On November 7, 1980, McQueen died of a heart attack at 3:45 a.m. at a Juárez hospital, 12 hours after surgery to remove or reduce numerous metastatic tumors in his neck and abdomen.[14] He was 50 years old.[119] According to the El Paso Times, McQueen died in his sleep.[120]

Leonard DeWitt of the Ventura Missionary Church presided over McQueen's memorial service.[97][98] McQueen was cremated and his ashes were spread in the Pacific Ocean.

Legacy[edit]

The photo on McQueen's international driver's license

In 2007, Forbes said McQueen remained a popular star and still the "king of cool", even 27 years after his death, and was one of the highest-earning dead celebrities. A rights-management agency head credited Branded Entertainment Network (called Corbis at the time) with maximizing the profitability of his estate by limiting the licensing of McQueen's image, avoiding the commercial saturation of other dead celebrities' estates. As of 2007, McQueen's estate entered the top 10 of highest-earning dead celebrities.[121]

McQueen was inducted into the Hall of Great Western Performers in April 2007 in a ceremony at the National Cowboy & Western Heritage Museum.[122]

In November 1999, McQueen was inducted into the Motorcycle Hall of Fame. He was credited with contributions including financing the film On Any Sunday, supporting a team of off-road riders, and enhancing the public image of motorcycling overall.[123]

A film based on unfinished storyboards and notes developed by McQueen before his death was slated for production by McG's production company Wonderland Sound and Vision. Yucatán is described as an "epic adventure heist" film, scheduled for release in 2013 but still unreleased in February 2016.[124] Team Downey, the production company of Robert Downey, Jr. and his wife Susan Downey, expressed an interest in developing Yucatán for the screen.[125]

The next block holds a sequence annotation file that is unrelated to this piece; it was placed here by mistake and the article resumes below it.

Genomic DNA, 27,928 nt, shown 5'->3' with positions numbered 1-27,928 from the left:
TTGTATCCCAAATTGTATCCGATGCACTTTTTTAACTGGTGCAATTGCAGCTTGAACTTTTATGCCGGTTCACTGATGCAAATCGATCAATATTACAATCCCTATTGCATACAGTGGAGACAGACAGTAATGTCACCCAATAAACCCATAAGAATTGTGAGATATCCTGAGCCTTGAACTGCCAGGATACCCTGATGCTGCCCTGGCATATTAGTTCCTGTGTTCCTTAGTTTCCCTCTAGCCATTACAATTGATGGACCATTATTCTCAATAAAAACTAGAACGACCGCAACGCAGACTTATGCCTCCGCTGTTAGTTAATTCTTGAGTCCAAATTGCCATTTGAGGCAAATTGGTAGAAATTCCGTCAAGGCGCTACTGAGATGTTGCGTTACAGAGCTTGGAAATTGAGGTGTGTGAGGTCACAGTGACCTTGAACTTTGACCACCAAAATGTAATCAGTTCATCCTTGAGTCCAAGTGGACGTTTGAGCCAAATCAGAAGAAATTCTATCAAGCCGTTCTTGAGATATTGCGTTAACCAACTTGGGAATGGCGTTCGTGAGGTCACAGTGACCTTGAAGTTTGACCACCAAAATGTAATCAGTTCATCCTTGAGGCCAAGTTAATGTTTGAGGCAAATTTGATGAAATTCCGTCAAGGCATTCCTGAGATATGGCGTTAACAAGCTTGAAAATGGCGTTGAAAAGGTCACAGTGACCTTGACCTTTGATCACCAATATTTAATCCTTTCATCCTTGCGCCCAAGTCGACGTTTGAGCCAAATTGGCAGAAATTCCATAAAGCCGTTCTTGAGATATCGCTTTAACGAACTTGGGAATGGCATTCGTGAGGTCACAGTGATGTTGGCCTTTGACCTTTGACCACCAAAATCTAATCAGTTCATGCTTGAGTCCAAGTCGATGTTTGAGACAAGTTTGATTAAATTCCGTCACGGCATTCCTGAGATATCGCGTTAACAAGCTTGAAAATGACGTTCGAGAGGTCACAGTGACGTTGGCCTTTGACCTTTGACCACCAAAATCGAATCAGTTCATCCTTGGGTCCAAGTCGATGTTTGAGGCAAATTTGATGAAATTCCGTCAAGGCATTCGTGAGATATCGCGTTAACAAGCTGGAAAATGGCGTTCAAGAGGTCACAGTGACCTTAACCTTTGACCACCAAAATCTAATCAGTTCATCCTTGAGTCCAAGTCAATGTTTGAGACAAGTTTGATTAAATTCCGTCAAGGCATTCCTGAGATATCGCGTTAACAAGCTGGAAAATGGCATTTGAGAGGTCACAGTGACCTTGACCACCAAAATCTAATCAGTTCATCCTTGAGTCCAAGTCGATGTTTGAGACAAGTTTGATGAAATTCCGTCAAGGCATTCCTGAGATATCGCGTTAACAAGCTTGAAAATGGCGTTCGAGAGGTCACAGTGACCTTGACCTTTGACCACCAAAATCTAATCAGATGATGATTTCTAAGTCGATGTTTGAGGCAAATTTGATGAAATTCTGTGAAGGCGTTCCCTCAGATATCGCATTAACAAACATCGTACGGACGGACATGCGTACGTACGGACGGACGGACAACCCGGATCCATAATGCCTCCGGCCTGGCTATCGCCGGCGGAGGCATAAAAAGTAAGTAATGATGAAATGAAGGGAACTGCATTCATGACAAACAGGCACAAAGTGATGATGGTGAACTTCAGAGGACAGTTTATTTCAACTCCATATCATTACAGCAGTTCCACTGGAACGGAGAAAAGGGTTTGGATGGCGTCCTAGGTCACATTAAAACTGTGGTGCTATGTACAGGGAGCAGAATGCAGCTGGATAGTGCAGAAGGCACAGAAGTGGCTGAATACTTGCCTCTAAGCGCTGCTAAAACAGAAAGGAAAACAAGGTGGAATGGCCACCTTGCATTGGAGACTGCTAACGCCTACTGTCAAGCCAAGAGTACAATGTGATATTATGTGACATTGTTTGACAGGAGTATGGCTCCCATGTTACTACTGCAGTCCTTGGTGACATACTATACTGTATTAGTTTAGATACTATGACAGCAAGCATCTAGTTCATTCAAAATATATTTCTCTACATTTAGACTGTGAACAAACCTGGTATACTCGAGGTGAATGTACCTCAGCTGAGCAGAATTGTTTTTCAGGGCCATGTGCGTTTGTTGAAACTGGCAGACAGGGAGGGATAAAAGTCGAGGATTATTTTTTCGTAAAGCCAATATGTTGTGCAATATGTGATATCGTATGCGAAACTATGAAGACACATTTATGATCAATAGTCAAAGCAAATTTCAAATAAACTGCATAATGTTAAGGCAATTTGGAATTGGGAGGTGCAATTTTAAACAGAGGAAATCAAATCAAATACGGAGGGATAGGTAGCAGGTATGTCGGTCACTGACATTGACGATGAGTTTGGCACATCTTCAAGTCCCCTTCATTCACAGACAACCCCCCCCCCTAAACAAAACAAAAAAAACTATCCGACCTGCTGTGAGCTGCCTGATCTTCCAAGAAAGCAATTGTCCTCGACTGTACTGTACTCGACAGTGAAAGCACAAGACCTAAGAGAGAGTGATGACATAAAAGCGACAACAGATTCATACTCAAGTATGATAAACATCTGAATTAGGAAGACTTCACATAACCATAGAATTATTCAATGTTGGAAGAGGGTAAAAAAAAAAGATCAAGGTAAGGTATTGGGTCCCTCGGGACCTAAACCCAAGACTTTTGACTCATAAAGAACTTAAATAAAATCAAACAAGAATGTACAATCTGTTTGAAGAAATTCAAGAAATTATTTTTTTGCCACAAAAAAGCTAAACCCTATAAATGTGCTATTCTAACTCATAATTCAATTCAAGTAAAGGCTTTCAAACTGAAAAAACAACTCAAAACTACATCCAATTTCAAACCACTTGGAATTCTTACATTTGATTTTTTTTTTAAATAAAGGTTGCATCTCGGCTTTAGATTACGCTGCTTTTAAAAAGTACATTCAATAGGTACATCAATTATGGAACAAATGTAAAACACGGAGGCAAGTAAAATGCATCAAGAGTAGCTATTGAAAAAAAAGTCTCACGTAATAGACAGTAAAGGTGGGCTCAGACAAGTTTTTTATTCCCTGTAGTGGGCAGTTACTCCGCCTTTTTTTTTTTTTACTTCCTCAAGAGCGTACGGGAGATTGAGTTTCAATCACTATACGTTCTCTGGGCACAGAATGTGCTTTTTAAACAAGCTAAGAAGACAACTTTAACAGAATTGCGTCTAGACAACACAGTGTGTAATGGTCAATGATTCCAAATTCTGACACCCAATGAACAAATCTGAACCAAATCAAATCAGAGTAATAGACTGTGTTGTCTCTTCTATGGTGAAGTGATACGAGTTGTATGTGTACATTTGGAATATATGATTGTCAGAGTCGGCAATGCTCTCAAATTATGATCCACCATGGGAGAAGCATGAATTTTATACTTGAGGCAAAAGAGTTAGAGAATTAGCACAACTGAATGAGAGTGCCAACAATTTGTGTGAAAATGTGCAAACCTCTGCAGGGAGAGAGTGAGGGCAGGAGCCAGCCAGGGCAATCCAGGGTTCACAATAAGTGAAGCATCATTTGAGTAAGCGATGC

The Beech Grove, Indiana, Public Library formally dedicated the Steve McQueen Birthplace Collection on March 16, 2010, to commemorate the 80th anniversary of McQueen's birth on March 24, 1930.[126]

In 2012, McQueen was posthumously honored with the Warren Zevon Tribute Award by the Asbestos Disease Awareness Organization (ADAO).

Steve McQueen: The Man & Le Mans, a 2015 documentary, examines the actor's quest to create and star in the 1971 auto-racing film Le Mans. His son Chad McQueen and former wife Neile Adams are among those interviewed.

On September 28, 2017, there was a selected showing in some theaters of his life story and spiritual quest, Steve McQueen – American Icon.[127] There was an encore presentation on October 10, 2017.[128] The film received mostly positive reviews.[129] Kenneth R. Morefield of Christianity Today said it "offers a timeless reminder that even those among us living the most celebrated lives often long for the peace and sense of purpose that only God can provide".[130] Michael Foust of Wordslingers called it "one of the most powerful and inspiring documentaries I've ever seen."[131]